1871 Says: This post is part of the Hyde Park Angels Entrepreneurial Education Series at 1871, which brings together successful, influential entrepreneurs and investors to teach entrepreneurs everything they need to know about early-stage investment through events, articles, videos, and more. If you are interested in learning more about whether to raise a fund, register for “Are You Ready to Raise?” on March 5.
Before you begin the long, complicated quest for investment, you need to make sure it’s the right decision for your business. There are a lot of questions to ask yourself when deciding whether to raise a round, but here’s the most basic: is this a venture? Not every business is. In fact, some of the best businesses — ones that address underserved needs, boast the highest caliber teams, even bring in constant revenue streams — are not.
VC’s are looking for concepts and companies with hyper-growth potential — those with the possibility of getting to $100M in annual revenue relatively quickly. So how do you know if you can get to that kind of revenue?
The question boils down to market size. You have to find your total addressable market. Don’t size it to reflect what you think investors want; that’s a classic mistake entrepreneurs make. Start with the truest assessment you can. Remember, you’re doing this to make the right decision for your business, which means you need to stay objective. You can think about investors later.
How to Find Your Total Addressable Market
Let’s say you’re in the children’s clothing resale business, like our portfolio company, MoxieJean. Your business is focused on the U.S., middle income families, and children ages 0–14. The first step is to figure out how big the children’s clothing market is since that’s your largest addressable market.Determine how much it costs to raise children in middle income families from the ages of 0 to 14.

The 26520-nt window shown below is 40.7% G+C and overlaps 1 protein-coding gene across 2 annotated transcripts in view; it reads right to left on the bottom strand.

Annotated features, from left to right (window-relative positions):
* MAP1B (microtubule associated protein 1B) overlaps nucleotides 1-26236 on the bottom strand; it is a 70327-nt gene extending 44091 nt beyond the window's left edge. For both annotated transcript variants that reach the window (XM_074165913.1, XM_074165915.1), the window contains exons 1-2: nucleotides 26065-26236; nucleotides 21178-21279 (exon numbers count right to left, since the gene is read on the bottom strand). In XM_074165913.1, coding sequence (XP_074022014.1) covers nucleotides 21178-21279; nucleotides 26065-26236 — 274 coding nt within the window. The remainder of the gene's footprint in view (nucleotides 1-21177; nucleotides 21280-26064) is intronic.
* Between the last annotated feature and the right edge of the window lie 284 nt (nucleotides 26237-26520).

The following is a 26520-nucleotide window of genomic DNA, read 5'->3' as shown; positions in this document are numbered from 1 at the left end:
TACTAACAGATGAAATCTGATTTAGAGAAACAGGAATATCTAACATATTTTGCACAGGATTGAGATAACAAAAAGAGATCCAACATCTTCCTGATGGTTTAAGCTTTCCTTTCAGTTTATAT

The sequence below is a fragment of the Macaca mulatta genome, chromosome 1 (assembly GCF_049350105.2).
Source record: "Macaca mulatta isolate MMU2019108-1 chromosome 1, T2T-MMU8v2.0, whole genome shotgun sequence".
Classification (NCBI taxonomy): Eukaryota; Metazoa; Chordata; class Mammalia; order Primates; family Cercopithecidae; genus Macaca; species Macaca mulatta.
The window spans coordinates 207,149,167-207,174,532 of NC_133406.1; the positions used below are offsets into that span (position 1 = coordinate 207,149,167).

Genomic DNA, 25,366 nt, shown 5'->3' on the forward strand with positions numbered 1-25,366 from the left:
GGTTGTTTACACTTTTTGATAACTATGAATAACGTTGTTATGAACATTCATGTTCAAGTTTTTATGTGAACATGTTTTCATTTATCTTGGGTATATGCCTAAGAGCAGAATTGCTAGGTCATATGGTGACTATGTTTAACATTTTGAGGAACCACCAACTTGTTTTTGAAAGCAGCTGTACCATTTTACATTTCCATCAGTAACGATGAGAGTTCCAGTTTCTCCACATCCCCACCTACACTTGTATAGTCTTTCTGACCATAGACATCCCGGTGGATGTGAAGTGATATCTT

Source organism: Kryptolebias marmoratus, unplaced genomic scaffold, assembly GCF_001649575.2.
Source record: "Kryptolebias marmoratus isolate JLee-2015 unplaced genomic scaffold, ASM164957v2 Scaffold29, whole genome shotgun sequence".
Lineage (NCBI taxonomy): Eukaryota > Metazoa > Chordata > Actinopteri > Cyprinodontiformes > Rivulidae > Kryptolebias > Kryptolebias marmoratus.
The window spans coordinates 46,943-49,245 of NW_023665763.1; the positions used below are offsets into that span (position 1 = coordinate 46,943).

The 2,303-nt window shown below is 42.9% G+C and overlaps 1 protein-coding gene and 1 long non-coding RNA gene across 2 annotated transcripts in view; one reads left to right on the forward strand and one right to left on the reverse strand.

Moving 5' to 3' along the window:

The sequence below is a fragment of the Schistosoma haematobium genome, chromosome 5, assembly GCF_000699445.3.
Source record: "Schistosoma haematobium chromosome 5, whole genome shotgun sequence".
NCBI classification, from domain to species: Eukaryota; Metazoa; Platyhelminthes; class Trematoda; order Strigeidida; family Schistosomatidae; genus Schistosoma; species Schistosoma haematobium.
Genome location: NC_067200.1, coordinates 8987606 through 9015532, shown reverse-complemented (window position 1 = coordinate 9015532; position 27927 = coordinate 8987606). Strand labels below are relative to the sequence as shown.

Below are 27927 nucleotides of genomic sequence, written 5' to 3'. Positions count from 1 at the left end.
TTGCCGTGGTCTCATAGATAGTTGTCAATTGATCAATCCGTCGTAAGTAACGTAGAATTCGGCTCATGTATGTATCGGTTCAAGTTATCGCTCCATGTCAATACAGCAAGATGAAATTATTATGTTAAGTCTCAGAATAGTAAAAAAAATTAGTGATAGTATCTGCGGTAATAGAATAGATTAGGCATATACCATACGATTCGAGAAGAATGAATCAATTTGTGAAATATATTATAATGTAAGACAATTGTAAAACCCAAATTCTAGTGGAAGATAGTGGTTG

Now that you know how much families spend on raising children, go a step further. What percentage of the total cost of raising a child is spent on clothing?
From here, you can determine how much middle income families spend in dollars on children’s clothing.
Total expenditures amount to $14,189, so annual average expenditures amount to $946.
Now you can extrapolate what average yearly expenditures mean for the entire U.S. population. Since U.S. births totaled approximately 4 million in 2010, you can estimate that there are approximately 60 million children ages 0–14. So:
Annual Children’s Clothing Market Size (Ages 0–14) is: 60M x $946 =$56.76B.
Round that up to $57B and…you’re still not done.
Remember, this business is not just for children’s clothing, but resale. In other words, you need to size your market down.
What matters most for you is how much your annual average cart size is. Let’s estimate that number at $100.
Your Total Addressable Market is: 60M x $100 = $6B.